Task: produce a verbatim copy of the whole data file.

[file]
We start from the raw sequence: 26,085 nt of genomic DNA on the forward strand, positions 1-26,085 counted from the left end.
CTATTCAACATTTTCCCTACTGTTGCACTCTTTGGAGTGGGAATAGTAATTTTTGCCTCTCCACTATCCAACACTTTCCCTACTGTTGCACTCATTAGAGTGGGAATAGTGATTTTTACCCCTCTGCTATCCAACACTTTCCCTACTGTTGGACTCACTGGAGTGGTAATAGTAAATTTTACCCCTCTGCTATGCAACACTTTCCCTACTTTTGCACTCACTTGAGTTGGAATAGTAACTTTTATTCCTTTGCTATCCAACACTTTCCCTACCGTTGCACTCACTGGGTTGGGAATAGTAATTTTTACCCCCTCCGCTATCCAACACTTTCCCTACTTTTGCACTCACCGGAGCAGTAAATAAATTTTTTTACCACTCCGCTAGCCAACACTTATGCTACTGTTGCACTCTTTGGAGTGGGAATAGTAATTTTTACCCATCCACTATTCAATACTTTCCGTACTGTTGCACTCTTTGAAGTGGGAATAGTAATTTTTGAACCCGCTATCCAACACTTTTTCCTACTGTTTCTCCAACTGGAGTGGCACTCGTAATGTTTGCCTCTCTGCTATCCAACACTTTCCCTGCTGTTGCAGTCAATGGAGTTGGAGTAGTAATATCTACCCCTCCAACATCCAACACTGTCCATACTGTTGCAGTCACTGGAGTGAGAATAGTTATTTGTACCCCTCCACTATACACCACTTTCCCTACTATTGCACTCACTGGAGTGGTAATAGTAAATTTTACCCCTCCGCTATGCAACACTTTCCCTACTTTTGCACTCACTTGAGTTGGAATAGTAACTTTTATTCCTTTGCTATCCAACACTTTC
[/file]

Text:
We start from the raw sequence: 26,085 nt of genomic DNA on the forward strand, positions 1-26,085 counted from the left end.
CTATTCAACATTTTCCCTACTGTTGCACTCTTTGGAGTGGGAATAGTAATTTTTGCCTCTCCACTATCCAACACTTTCCCTACTGTTGCACTCATTAGAGTGGGAATAGTGATTTTTACCCCTCTGCTATCCAACACTTTCCCTACTGTTGGACTCACTGGAGTGGTAATAGTAAATTTTACCCCTCTGCTATGCAACACTTTCCCTACTTTTGCACTCACTTGAGTTGGAATAGTAACTTTTATTCCTTTGCTATCCAACACTTTCCCTACCGTTGCACTCACTGGGTTGGGAATAGTAATTTTTACCCCCTCCGCTATCCAACACTTTCCCTACTTTTGCACTCACCGGAGCAGTAAATAAATTTTTTTACCACTCCGCTAGCCAACACTTATGCTACTGTTGCACTCTTTGGAGTGGGAATAGTAATTTTTACCCATCCACTATTCAATACTTTCCGTACTGTTGCACTCTTTGAAGTGGGAATAGTAATTTTTGAACCCGCTATCCAACACTTTTTCCTACTGTTTCTCCAACTGGAGTGGCACTCGTAATGTTTGCCTCTCTGCTATCCAACACTTTCCCTGCTGTTGCAGTCAATGGAGTTGGAGTAGTAATATCTACCCCTCCAACATCCAACACTGTCCATACTGTTGCAGTCACTGGAGTGAGAATAGTTATTTGTACCCCTCCACTATACACCACTTTCCCTACTATTGCACTCACTGGAGTGGTAATAGTAAATTTTACCCCTCCGCTATGCAACACTTTCCCTACTTTTGCACTCACTTGAGTTGGAATAGTAACTTTTATTCCTTTGCTATCCAACACTTTC